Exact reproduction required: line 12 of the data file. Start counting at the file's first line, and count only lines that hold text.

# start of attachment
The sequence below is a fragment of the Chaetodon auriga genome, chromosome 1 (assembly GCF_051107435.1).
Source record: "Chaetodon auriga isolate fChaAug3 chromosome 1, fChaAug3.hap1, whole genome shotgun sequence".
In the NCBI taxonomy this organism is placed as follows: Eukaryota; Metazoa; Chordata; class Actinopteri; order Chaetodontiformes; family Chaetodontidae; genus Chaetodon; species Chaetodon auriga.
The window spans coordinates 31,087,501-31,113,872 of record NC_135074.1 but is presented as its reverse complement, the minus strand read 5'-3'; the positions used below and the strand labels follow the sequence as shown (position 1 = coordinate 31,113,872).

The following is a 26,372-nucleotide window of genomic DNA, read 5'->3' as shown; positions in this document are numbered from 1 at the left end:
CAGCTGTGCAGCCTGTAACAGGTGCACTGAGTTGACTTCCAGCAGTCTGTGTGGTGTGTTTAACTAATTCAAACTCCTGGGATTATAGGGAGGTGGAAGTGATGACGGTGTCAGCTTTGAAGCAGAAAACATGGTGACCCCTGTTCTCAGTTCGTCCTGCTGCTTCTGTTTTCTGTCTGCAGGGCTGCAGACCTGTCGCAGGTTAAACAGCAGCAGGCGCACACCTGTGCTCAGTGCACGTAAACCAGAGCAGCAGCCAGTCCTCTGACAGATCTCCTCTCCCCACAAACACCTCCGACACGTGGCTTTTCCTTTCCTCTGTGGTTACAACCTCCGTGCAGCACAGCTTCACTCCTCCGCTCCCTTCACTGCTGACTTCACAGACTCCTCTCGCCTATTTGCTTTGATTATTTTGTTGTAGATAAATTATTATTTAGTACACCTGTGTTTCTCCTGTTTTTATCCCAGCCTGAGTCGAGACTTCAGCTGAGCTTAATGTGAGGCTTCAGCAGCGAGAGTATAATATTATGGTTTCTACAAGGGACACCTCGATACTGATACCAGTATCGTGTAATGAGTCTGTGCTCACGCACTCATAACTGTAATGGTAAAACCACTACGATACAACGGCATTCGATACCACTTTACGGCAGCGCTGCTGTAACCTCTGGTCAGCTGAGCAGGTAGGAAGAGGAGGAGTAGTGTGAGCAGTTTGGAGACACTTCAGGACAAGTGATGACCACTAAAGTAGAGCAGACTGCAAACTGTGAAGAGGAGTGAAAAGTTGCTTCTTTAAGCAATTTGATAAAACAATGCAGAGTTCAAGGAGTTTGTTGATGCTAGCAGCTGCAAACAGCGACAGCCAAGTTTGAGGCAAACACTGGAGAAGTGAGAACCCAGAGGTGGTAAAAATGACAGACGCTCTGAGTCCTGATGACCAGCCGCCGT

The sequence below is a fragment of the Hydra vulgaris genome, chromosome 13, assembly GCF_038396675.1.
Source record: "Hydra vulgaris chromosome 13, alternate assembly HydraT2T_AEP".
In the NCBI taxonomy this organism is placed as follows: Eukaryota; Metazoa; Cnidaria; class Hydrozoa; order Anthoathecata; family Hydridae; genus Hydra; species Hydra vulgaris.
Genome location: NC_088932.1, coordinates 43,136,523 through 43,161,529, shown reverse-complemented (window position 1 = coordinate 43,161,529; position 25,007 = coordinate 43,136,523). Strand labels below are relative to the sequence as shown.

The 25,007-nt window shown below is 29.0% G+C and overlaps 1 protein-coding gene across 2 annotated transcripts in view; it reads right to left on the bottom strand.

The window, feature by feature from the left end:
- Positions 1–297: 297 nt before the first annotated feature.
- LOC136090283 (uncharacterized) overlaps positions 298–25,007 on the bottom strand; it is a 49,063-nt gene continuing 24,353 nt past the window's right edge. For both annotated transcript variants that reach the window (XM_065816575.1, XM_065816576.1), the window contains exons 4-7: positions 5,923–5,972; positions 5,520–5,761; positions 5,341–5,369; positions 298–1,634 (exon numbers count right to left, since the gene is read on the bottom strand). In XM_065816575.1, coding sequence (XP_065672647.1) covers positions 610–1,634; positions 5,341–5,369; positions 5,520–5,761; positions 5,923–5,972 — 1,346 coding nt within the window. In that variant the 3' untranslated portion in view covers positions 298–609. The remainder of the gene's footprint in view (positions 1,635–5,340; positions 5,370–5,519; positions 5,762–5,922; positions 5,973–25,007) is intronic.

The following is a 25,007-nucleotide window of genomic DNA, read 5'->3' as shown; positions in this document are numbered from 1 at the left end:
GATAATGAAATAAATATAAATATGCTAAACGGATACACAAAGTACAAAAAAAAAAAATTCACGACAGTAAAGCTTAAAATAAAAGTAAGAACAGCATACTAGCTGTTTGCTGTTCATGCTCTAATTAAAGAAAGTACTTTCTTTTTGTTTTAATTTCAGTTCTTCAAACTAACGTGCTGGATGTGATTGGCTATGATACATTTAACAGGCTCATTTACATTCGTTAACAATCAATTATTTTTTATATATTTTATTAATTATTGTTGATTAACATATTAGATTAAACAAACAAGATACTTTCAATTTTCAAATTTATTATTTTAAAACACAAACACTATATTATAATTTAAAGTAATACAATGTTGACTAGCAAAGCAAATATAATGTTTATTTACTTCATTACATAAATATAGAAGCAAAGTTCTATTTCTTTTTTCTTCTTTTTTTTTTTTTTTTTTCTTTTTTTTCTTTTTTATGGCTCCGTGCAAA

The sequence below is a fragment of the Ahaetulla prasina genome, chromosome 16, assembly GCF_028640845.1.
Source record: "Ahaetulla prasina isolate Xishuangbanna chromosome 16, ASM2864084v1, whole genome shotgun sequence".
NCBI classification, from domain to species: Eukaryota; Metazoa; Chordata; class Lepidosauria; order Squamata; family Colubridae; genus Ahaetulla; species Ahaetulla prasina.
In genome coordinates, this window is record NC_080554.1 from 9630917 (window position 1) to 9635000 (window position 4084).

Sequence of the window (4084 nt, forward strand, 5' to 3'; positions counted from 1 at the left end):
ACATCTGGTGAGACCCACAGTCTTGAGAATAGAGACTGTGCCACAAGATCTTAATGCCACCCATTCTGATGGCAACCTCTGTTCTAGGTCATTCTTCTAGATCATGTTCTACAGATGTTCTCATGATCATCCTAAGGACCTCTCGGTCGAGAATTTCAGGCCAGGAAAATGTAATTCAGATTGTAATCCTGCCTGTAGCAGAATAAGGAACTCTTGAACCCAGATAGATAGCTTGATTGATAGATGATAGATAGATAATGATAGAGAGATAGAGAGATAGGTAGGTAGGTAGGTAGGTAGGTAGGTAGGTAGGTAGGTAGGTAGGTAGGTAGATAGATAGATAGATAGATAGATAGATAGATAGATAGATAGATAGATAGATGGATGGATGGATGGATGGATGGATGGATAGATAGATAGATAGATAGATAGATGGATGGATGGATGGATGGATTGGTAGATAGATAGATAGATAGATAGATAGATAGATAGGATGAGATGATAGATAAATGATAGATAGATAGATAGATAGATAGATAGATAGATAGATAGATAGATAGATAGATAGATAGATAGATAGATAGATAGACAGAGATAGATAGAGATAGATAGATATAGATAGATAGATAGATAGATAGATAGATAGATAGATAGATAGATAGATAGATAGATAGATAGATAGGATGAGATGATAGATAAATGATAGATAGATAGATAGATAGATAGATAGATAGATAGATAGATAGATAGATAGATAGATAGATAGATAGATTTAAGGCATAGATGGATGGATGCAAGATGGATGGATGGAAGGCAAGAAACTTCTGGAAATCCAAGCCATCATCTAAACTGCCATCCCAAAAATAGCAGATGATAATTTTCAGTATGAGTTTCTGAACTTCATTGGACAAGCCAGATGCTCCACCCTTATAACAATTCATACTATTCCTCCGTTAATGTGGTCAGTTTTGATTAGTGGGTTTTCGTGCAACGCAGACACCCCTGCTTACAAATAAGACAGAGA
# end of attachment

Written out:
The window, feature by feature from the left end: